Social Mood Conference  |  Socionomics Foundation

By Alan Hall | Excerpted from the July 2017 Socionomist


 

In the March 1994 issue of The Elliott Wave Theorist, Robert Prechter said that disease sometimes plays a “prominent role” during major corrections in the stock market. He noted that some large-degree corrections include epidemics and that even larger ones may include pandemics. In the May 2009 issue of The Socionomist, Alan Hall pointed out that major epidemics occur when social mood is predominantly negative. What role has social mood played in the highly publicized Zika epidemic that has ravaged Brazil? Alan Hall offers an answer in the July 2017 issue of The Socionomist. Following are excerpts from his article.

The Zika epidemic is mosquito-borne and seasonal, yet it exhibits the same socionomic causality as many other infectious disease epidemics we have studied. Much as the stock market is a leading indicator for political and economic news (see Chapter 8 of The Socionomic Theory of Finance), it is also a leading indicator for risks to societal health. …

Negative social mood is the ultimate cause of aggregate declines in health, yet negative mood produces many results that themselves become proximate causes for disease. Among them are widespread pessimism, unemployment, homelessness, economic hardship, chronic financial problems, hunger, social unrest and poor hygiene. …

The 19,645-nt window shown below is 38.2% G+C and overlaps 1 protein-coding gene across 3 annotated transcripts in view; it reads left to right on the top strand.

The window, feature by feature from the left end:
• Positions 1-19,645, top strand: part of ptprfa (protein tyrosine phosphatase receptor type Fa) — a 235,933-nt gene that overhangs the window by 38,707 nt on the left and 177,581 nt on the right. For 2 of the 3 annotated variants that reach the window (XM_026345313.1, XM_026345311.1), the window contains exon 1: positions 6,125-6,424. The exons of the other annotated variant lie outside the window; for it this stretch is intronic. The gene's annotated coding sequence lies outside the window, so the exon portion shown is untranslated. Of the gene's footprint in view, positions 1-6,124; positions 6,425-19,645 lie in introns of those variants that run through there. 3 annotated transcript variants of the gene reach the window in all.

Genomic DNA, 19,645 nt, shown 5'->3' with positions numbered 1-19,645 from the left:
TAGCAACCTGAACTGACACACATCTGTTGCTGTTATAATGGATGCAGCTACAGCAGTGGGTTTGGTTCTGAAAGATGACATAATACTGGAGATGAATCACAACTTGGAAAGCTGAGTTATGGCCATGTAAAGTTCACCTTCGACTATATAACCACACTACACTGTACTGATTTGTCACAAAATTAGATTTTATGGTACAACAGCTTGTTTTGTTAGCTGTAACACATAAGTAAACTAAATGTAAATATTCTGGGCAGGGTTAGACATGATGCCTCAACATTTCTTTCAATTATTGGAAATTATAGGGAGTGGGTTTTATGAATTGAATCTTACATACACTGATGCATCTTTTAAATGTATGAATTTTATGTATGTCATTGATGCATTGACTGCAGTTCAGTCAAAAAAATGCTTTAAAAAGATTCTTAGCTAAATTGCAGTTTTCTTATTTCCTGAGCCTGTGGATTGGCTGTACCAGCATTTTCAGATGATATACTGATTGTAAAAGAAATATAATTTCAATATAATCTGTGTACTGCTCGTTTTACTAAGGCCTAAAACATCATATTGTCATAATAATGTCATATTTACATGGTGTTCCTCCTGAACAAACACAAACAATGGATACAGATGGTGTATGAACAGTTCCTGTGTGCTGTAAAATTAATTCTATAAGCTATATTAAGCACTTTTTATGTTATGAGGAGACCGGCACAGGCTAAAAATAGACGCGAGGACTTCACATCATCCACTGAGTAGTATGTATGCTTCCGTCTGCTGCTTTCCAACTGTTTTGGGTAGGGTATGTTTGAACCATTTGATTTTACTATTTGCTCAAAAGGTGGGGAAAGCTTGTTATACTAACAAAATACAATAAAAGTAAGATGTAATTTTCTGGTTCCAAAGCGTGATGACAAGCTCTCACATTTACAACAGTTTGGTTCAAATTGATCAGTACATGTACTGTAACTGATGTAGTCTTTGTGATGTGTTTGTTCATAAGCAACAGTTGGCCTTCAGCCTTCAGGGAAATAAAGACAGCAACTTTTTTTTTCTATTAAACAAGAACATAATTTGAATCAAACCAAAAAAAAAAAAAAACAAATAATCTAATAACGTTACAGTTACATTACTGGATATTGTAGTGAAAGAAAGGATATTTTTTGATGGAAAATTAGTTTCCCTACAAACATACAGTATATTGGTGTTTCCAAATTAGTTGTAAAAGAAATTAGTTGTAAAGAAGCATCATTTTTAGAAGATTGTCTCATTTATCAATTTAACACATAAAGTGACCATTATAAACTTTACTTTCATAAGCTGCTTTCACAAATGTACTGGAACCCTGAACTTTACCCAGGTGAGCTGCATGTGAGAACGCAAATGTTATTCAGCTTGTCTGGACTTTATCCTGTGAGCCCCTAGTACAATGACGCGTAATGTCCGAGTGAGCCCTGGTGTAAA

In this update, we assess social mood, social expressions and the prevalence of the Zika virus in Brazil, Puerto Rico and the United States. We also review other mood-driven health risks in the Democratic Republic of Congo and Venezuela. …

Figure 1 provides a textbook example of how fluctuations in social mood regulate both the severity of infectious disease and the fear surrounding it. Brazil’s 2008-2016 trend toward negative mood increased pessimism and fear, which reduced society’s disease immunity. Peak fear and Zika cases surrounded the market low in early 2016. …

Though the Bovespa Index has rallied in recent months, it remains below its 2008 high, and lingering manifestations of the previous negative mood trend remain evident. President Temer’s recent bribery scandal is just one example, as is the nationwide workers strike in late April that temporarily shut down the country’s major cities. There are also signs that mood is shifting toward the negative in the nearer-term, as the Bovespa has slipped 10% below its February high. …


 

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